Onto-Theological Personalism Avoid Pantheism?
A Record of My
"Total Dependence and Essence/Existence Composition"
This site’s usefulness to Dr. Vallicella is gratifying.
By posting hard-to-find journal articles and anthology chapters, I
intend to provide convenient access to as many of my sources of insight
as I can. By noting the posting of
on Aquinas’ view of essence-existence composition in creatures and then
of it, which occasioned this essay, Vallicella enhances
the site’s interest. For that I am grateful. By such means our
conversation can progressively detach itself from its occasion in Deck’s
gratitude takes the form of exposing my ignorance of the systematic basis
of his critique.
His distinctive interpretation of
“essence” and “existence” raises difficulties for me that I cannot yet
resolve because they ultimately refer to a book I have not had the
opportunity to study, namely, his own
A Paradigm Theory of Existence.
questions, then, pertain only to his essay, “Total
Dependence and Essence/Existence Composition.”
In criticizing the blurb
[once] gave Deck’s essay (“The Paper That Broke Thomism’s Hold on Me”),
Vallicella does not mean to defend Thomism.
So the defensibility of Vallicella’s
understanding of composition is neutral to my claim that Deck opened my
eyes to a fatal weakness in Thomism, an autobiographical claim readers
will have to take at my word.
More objectively, I also claimed that Deck “decomposed Thomistic
With this, Vallicella takes
proposes, however, an alternative understanding of “existence” and
“essence” that leaves Deck’s critique intact.
That is, he answers Deck’s criticism of Thomism by showing that a
philosopher can mean by “essence” and “existence” something other than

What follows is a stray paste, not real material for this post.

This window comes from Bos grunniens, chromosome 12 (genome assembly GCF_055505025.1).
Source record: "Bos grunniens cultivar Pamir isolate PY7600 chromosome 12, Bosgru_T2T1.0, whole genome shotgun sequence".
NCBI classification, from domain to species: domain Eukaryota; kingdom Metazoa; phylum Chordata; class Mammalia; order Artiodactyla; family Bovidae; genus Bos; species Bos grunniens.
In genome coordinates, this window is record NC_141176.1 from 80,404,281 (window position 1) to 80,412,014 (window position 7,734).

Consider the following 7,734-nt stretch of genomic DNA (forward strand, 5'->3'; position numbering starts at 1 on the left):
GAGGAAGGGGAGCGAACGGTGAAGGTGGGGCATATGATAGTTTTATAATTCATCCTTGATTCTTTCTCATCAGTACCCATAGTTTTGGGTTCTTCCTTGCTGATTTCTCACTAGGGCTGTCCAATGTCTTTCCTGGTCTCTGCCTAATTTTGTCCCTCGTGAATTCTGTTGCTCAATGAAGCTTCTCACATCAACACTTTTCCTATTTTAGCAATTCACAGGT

what Deck (or Thomas) meant.
If that is so, then my claim provisionally
“fatal weakness” that I allege is the notion of the “reception of
For nothing can be in act and
potency simultaneously and in the same respect, but that is what
“reception of existence” implies.
be able to receive” presupposes the existence of the receiver, that is,
that the putative receiver is already actual.
Therefore, whatever it is that something can receive, the actuality
requisite to receiving is not it.
As Vallicella summarizes the
charge, “the essence of [contingent being] C is both logically prior and
logically posterior to the existence of C—which
is a contradiction.”
Vallicella begins by defining a basic tenet of classical
theism, namely, “creation out of nothing,” creatio ex nihilo, or “exnihilation,”
to use the handy coinage of Mortimer Adler.
I accept Vallicella’s review of
do not, however, understand why he and other theists have not concluded
what seems to me to follow from exnihilation.
For if (to quote Vallicella’s discussion)
God does not “create out of some stuff called ‘nothing’”; if “it is not
the case that there is something distinct from God out of which God
creates”; if “divine creation is not the forming of a pre-given matter, or
any sort of operating upon something whose existence is independent of
God,” then we must conclude, it seems to me, that God operates upon and
creates out of that which is not distinct from God himself.
that which is not distinct from a thing logically cannot fail to be that
Therefore the creation that
issues from God’s operation upon himself is, necessarily, God.
God exists, then for any x, x is either God or a creature of God:
tertium non datur.
God to create, but not out of that which is other than God, is for God to
create out of God.
Perhaps Vallicella can shown, or